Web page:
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Homework Help: Real analysis show f is continuous

  1. Nov 11, 2007 #1
    1. The problem statement, all variables and given/known data
    suppose f is a function with the property f(x+y)=f(x)+f(y) for x,y in th reals. suppose f is continuous at 0. show f is continuous everywhere.


    2. Relevant equations



    3. The attempt at a solution

    I do not understand how to show that f is continuous everywhere.
     
  2. jcsd
  3. Nov 11, 2007 #2

    morphism

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    Try to see what properties f has. For example, try to prove that f(x-y) = f(x)-f(y). (Hint: Prove first that f(0)=0 and f(-x)=-f(x).)

    Then use an epsilon-delta argument to prove that f is continuous everywhere.
     
  4. Nov 11, 2007 #3

    HallsofIvy

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    Use the definition of continuous: f is continuous if and only if [itex]\lim_{x\rightarrow a}f(x)= f(a)[/itex].

    Now, let h= x- a and write that in terms of [itex]\lim_{h\rightarrow 0}[/itex].

    Exactly the same proof can be used to show that if such an f is continuous at any specific x, then it is continuous at x=0. Putting the two together, if a function satisfying f(x+y)= f(x)+ f(y) is continuous for any x, then it is contnuous for all x.

    And, by the way, f must be of the form f(x)= Cx for some number C. The really remarkable thing is that there exist function satisfying f(x+y)= f(x)+ f(y) that are not continuous!
     
  5. Nov 11, 2007 #4
    ok I have deterimed that i can not do this problem. I do not not even understand how two deduce that f(0)=0
     
  6. Nov 11, 2007 #5

    morphism

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    You know that f(x+y)=f(x)+f(y). What happens if you plug in x=y=0?
     
  7. Nov 11, 2007 #6
    you have f(0)=f(0)+f(0)
     
  8. Nov 11, 2007 #7

    morphism

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  9. Nov 11, 2007 #8
    how is this 0
     
  10. Nov 11, 2007 #9
    f(0)-f(0)=f(0)+f(0)-f(0)
    0=f(0)
     
  11. Nov 11, 2007 #10

    morphism

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    That's good. Now can you show that f(-x)=-f(x)? (Try to plug in "clever" values for x and y in f(x+y)=f(x)+f(y).)
     
  12. Nov 12, 2007 #11

    CompuChip

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    If you prefer, I also think an [itex]\epsilon-\delta[/itex] proof is not very hard in this case.
     
  13. Nov 12, 2007 #12
    In fact we can solve this functional equation. Suppose that f is continous at 0. Then f(0+0)=f(0)+f(0) so f(0)=0. Now [tex]\lim_{y\to 0}f(x+y) = \lim_{y\to 0}f(x)+f(y) = f(x)+f(0)=f(y)[/tex] so [tex]f[/tex] is continous everywhere. Let [tex]f(1)=c[/tex]. But using the argument f(1+...+1) = nf(1) you can show that f(n)=nc. Now consider a rational number p/q with p,q>0 so if x=p/q then qx=p and so f(qx) = p so f(x+...+x)=p thus pf(x)=ap; that means f(p/q) = a*(p/q). We can extend this argument to negative also easily. And so if x is any real number there is a sequence of rationals converging to it so f(x) = a*x because this is true for rationals. Thus, the only possible functions are the lines through the origin.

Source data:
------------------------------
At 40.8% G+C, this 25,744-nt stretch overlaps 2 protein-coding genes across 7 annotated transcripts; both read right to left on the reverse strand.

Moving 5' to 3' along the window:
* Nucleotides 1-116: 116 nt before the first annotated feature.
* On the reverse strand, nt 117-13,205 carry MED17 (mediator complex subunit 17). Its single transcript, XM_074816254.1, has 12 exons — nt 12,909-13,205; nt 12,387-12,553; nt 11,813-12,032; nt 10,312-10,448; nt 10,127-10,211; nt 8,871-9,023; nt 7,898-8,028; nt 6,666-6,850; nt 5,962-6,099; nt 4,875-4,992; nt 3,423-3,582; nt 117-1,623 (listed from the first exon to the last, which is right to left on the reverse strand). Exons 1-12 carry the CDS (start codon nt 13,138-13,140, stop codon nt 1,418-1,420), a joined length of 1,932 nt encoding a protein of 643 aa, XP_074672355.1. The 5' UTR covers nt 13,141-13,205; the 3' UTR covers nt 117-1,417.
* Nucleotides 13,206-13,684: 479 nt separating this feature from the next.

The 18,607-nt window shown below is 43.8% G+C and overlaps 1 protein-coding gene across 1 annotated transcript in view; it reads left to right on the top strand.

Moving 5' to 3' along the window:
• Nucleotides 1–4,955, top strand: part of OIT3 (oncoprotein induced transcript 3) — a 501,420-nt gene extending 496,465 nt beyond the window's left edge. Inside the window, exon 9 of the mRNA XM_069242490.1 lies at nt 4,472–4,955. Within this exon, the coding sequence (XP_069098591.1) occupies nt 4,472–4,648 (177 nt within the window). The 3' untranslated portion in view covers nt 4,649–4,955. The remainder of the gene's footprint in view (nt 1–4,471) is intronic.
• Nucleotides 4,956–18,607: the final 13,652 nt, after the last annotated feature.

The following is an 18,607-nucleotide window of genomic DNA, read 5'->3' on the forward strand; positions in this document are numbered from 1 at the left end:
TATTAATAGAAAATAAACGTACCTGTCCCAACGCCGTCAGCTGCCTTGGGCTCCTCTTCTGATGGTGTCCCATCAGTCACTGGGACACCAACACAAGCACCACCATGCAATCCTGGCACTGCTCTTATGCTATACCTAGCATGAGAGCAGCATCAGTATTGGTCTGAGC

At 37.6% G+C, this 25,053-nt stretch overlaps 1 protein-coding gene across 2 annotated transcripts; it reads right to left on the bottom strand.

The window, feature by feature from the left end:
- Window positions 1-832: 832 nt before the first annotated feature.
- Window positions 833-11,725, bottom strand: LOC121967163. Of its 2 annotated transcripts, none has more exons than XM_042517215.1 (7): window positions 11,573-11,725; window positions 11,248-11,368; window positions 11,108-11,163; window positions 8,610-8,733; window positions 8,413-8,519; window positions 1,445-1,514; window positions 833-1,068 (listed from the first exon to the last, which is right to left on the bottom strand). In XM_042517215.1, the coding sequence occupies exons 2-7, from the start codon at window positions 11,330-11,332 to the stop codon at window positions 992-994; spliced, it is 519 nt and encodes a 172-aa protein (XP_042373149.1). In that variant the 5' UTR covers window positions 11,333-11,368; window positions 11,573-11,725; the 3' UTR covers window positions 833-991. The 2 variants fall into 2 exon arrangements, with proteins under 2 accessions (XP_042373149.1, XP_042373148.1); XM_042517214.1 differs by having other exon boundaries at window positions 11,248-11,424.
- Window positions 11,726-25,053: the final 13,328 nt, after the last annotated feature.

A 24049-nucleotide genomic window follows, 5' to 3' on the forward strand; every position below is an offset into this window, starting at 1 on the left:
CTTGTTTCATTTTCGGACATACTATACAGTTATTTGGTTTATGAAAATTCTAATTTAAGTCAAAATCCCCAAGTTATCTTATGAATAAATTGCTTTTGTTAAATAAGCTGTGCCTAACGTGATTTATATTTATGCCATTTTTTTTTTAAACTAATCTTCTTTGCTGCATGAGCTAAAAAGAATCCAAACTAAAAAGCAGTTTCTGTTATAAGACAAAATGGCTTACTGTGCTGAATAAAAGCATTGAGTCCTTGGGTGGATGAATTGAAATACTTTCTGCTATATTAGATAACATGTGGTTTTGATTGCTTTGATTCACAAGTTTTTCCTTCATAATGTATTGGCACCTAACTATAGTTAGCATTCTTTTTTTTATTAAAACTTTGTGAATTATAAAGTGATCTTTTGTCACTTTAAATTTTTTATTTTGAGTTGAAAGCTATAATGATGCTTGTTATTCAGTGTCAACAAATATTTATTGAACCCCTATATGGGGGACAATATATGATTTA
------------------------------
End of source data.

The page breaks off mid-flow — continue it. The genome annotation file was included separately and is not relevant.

14. Nov 13, 2007 #13

    HallsofIvy

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    There do, however, exist non-continuous solutions to that functional equation. In distinction to the continuous solutions, all of the form f(x)= Cx, non-continuous solutions are remarkably messy- there are "dense in the plane".
     
  15. Nov 14, 2007 #14
    Trivial? Use axiom of choice and contruct the Hamel Basis.
     
  16. Nov 15, 2007 #15

    HallsofIvy

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    I didn't say it wasn't easy! I'm not sure I would consider contructing a Hamel basis trivial, though. This is one of those situations where it is easy to tell HOW to do something, just very difficult to do it. "First construct a basis for the real numbers as a vector space over the rational numbers"- It's very easy to see that we can use "1" as a basis element and then [itex]\sqrt{2}[/itex] as another, ... but not clear to me how I could give the entire basis. Now define f(1)= 1, f([itex]\sqrt{2}[/itex])= 2, f(v)= 0 for v any other member of the basis, and define f(x) for any real number x "by linearity". Then we have a function satisfying f(x+ y)= f(x)+ f(y) (and f(rx)= rf(x) for any rational r) but which is not continuous.

    (I think we have gotten well off the original question now!)
     
    Last edited by a moderator: Nov 15, 2007
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